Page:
I took a look at my watch – 1:52:20 – a 38:45 split. Still within striking range and ahead of my Smuttynose pace.
As we began to climb the bridge, I was surprised to hear music. Led Zepplin’s Kashmir began pounding through my earbuds. I had forgotten that I was listening to music. The bands and crowds are so loud along the course that unless you have your music pumped up all the way (something I do NOT advocate), it is completely drowned out.
But on the bridge there were no fans, no bands, no sounds save the quiet pounding of running shoes on the asphalt. Robert Plant wailed away in my ears. I couldn’t help but smile. For some reason, it felt like the perfect song for the moment. Reaching the peak of the bridge, I forced myself to take another Stinger. The thick honey was so unappetizing to me that after forcing half of it down, I spit out the rest. My level of nausea kicked right back up.
I had been told that I would hear the cheering in Manhattan long before I came off of the bridge, and I did. Momentarily I was uplifted. Coming off of the bridge, I race over to the crowd and high-fived a number of kids.
The high was good enough to keep me going for a couple of miles, but I knew I was starting to pay for the lack of carbs I was putting in. At this point I realized I needed to put some kind of sugar into my body, so I decided to start drinking Gatorade at each water station.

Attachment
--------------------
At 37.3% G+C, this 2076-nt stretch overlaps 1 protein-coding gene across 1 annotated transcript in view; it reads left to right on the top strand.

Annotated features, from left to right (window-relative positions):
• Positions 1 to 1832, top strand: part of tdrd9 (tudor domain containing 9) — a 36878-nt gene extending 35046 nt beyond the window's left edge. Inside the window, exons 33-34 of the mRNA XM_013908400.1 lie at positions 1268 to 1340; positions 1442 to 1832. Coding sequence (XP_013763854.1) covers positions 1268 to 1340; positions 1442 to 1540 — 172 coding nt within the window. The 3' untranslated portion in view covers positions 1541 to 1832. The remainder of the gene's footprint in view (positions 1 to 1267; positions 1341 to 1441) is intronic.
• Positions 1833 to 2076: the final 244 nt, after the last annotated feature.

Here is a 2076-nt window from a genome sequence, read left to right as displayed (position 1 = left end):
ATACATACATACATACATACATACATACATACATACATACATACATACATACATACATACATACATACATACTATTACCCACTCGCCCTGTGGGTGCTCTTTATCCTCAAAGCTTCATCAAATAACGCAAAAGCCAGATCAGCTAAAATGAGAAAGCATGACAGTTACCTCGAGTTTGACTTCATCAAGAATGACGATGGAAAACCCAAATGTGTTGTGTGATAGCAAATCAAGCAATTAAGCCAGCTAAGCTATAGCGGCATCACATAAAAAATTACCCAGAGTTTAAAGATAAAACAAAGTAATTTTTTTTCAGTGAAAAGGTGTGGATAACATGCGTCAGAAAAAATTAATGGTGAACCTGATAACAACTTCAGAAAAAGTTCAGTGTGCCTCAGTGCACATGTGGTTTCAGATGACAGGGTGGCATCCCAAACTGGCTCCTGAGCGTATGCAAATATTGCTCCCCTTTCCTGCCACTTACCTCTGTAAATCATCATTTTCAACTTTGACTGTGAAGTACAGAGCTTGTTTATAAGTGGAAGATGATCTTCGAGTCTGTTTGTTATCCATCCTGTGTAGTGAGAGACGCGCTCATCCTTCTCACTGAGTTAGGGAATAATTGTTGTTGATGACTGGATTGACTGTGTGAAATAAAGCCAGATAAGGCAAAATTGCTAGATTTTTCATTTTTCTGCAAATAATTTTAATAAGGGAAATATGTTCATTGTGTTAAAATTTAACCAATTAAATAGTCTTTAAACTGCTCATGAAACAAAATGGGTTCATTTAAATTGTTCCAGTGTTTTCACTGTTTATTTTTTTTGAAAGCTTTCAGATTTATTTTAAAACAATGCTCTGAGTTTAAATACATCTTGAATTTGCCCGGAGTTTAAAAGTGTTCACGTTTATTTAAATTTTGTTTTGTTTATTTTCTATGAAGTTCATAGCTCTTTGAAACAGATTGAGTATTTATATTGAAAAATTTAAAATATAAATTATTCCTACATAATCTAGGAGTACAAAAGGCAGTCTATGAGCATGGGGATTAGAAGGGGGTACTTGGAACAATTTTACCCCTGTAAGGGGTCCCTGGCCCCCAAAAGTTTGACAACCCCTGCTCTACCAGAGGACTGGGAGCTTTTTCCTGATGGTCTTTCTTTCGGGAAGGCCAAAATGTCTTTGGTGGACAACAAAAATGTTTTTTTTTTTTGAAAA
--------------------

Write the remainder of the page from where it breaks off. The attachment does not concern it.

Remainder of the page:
I never drink Gatorade. Ever.
Through 18 miles I had manage to keep my mile splits under 7:50. I was still averaging under 7:30 per mile. Mile 19 came in at 7:57. I wouldn’t see another 7-handle the rest of the way. As I entered the Boogie Down Bronx, almost on the nose at mile 20 I nearly doubled over from pain in my stomach.
Stomach cramps? Really? My lack of drinking Gatorade while training was coming back to haunt me.
I had never suffered from stomach cramps before in a race. These were sharp and painful. I knew that my game plan had to change. Even as I had approached mile 20, I had been thinking that a PR was still a possibility despite the ongoing nausea. I had fought through it for 19 miles. I knew I could fight through it for another 7.